Monday, March 24, 2014

Where Am I?

Recently I went Geocaching with a friend of mine.  What is Geocaching?  Geocaching is a form of treasure hunt using GPS, in which an item is hidden somewhere in the world and its coordinates posted on the Internet, so that GPS users can locate it.  The reason I like to Geocache, is because it takes me to some very interesting locations.  This past weekend was no different when I ventured to a city that either has an identity crisis or has a split personality.  A confused city?  Well you tell me.

This weekend I ended up in the town of Baarle-Nassau, Netherlands or Baarle-Hertog, Belgium (depending on where I stood).  How could I be confused as to where I was?  Well, let me share a map of the area.

What is this city about and why are there lines all around it?

This town is located directly south of Amsterdam near the Belgium border, no it's in Belgium, no the map says it's in the Netherlands, but it is in Belgium, no it's in both.  It's in both, but the map clearly shows the city in the Netherlands.  Well, now you might really be confused.  In order to understand this oddity, you have to become familiar with some terms.  The first term you must know is "Enclave".  An enclave is a country, or especially, an outlying portion of a country, entirely surrounded by the territory of another country. The best example of this is Vatican City.  This is a country that is surrounded by another country, Italy.  Ok, so far so good.  The next term you must know is "Exclave".  An exclave is a portion of a country geographically separated from the main part by surrounding alien territory.  An example of this is Llivia, Spain.  This is a part of Spain that is separated from the main part of Spain by France.  Are you with me so far?  Now lets really confuse you.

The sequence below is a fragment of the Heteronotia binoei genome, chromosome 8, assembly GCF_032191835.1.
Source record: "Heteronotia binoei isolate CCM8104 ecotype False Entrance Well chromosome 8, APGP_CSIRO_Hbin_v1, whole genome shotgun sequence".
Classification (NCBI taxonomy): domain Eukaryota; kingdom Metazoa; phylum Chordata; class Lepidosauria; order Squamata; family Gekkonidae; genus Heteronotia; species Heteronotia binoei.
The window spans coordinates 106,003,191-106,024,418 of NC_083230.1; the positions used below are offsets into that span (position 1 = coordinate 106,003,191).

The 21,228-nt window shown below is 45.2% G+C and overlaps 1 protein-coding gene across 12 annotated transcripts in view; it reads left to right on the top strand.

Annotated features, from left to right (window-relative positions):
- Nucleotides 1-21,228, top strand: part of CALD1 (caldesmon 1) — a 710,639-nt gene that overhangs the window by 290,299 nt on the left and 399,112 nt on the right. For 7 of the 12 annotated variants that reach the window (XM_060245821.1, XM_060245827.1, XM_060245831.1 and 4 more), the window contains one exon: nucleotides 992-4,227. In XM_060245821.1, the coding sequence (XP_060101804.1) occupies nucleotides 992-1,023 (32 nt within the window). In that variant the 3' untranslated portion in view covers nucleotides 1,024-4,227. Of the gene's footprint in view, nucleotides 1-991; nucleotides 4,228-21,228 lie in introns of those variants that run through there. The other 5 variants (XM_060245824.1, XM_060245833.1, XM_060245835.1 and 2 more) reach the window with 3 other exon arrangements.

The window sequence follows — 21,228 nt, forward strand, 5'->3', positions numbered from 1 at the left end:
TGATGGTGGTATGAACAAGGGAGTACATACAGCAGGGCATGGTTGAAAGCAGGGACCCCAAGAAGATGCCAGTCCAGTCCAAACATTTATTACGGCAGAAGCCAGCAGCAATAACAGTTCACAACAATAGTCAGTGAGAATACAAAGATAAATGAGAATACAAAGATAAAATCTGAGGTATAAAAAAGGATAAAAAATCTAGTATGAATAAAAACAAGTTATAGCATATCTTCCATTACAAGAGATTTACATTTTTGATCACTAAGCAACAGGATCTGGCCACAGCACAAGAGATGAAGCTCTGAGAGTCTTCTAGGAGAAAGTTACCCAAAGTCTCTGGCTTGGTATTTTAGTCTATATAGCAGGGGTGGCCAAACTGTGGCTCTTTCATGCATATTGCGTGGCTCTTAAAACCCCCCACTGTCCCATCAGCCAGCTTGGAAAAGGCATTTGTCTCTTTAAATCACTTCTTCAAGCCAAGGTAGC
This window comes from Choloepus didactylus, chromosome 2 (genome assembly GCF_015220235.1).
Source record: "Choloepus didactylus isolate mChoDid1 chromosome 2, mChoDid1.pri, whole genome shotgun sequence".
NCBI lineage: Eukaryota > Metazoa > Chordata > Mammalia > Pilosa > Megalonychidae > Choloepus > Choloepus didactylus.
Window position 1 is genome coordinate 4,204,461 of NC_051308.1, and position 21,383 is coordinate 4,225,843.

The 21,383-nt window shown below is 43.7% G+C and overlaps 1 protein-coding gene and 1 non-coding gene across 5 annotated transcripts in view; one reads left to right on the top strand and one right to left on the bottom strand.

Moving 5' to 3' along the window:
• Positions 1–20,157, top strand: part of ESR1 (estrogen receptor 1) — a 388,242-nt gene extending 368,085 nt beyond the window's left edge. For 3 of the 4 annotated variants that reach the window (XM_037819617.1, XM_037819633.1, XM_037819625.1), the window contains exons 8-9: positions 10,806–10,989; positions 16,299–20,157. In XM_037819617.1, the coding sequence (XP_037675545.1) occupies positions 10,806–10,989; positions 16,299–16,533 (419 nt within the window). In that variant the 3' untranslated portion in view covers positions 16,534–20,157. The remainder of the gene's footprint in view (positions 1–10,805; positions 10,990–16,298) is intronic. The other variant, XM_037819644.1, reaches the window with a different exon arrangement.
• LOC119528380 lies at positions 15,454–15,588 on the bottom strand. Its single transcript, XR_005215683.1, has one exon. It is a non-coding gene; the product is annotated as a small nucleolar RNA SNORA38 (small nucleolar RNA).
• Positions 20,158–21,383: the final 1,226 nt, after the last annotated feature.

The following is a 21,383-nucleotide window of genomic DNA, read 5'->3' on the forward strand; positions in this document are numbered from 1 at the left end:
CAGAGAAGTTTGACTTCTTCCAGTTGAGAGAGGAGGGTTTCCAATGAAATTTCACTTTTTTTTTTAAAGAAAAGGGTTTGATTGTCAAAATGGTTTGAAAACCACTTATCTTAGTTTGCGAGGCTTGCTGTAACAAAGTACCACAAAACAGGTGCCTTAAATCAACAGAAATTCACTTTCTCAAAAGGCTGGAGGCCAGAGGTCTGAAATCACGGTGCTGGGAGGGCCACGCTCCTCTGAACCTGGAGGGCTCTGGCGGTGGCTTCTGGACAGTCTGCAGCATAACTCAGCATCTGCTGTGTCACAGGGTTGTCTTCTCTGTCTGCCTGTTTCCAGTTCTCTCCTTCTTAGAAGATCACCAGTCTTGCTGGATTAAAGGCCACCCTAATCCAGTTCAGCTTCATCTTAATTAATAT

How can Belgium be in the Netherlands when they are both different countries?

The town of Baarle-Nassau, Netherlands/Baarle-Hertog, Belgium is a complex example of enclaves within enclaves (also known as counter-enclaves or 2nd order enclaves).  This town consists of 22 Belgium enclaves and 8 Dutch enclaves (7 of which are counter enclaves).  This town has several markers marking the borders of each country.  One second you are in the Netherlands, then you are in Belgium and then you are back in the Netherlands.  How can you tell where you are?  Well the ground is marked letting you know where you are.

As you can see, the left side is Belgium and the right side is Netherlands and the line goes right through the front door.

Some houses that have the border going through them have a front door in one country and the other part of the house is in another country.  So the owner could sleep and wake up in the Netherlands, but then eat dinner and watch TV in Belgium.    So which country is this house in?  This house is located in both countries.  This house is the only house here where the border goes right through the front door.

Belgium on the left and the Netherlands on the right, huh?

Since the border runs right through the front door, making this house in both countries, it has 2 door bells (one for each country) and 2 house numbers (one for each country). Very odd, but yet very interesting.  So if you are ever in this area, be sure to check out GC4R5PF: Pungelpad 7 to see this odd house and area.  And this is why I love to Geocache.  Without a Geocache being placed in this area, my friend and I would have never seen this unique area, nor learned as to what this occurrence was called.  I love where my GPS takes me.  And to think, my friend has lived in this country all his life and he had never been here before.  It took an American and a Geocache to show him a unique part of his country.

1 comment:

  1. That's pretty cool but just so you know a border is the line separating the countries and a boarder is one who stays in a boarding home. :-)